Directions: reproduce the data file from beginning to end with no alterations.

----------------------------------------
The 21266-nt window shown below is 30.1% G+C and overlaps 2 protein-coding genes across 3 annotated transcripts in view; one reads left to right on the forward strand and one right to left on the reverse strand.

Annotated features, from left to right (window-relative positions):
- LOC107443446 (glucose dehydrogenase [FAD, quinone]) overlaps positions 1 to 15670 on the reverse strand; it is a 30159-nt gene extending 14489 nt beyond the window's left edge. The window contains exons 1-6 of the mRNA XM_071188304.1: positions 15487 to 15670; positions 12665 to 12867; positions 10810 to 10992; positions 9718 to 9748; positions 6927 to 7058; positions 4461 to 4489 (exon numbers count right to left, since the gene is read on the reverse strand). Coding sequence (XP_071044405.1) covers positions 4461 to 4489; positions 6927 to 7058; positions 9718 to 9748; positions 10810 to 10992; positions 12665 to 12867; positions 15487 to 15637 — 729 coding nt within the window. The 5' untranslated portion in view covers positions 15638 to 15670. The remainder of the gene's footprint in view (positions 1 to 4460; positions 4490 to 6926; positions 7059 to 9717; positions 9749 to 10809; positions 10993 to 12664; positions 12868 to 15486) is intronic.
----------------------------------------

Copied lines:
The 21266-nt window shown below is 30.1% G+C and overlaps 2 protein-coding genes across 3 annotated transcripts in view; one reads left to right on the forward strand and one right to left on the reverse strand.

Annotated features, from left to right (window-relative positions):
- LOC107443446 (glucose dehydrogenase [FAD, quinone]) overlaps positions 1 to 15670 on the reverse strand; it is a 30159-nt gene extending 14489 nt beyond the window's left edge. The window contains exons 1-6 of the mRNA XM_071188304.1: positions 15487 to 15670; positions 12665 to 12867; positions 10810 to 10992; positions 9718 to 9748; positions 6927 to 7058; positions 4461 to 4489 (exon numbers count right to left, since the gene is read on the reverse strand). Coding sequence (XP_071044405.1) covers positions 4461 to 4489; positions 6927 to 7058; positions 9718 to 9748; positions 10810 to 10992; positions 12665 to 12867; positions 15487 to 15637 — 729 coding nt within the window. The 5' untranslated portion in view covers positions 15638 to 15670. The remainder of the gene's footprint in view (positions 1 to 4460; positions 4490 to 6926; positions 7059 to 9717; positions 9749 to 10809; positions 10993 to 12664; positions 12868 to 15486) is intronic.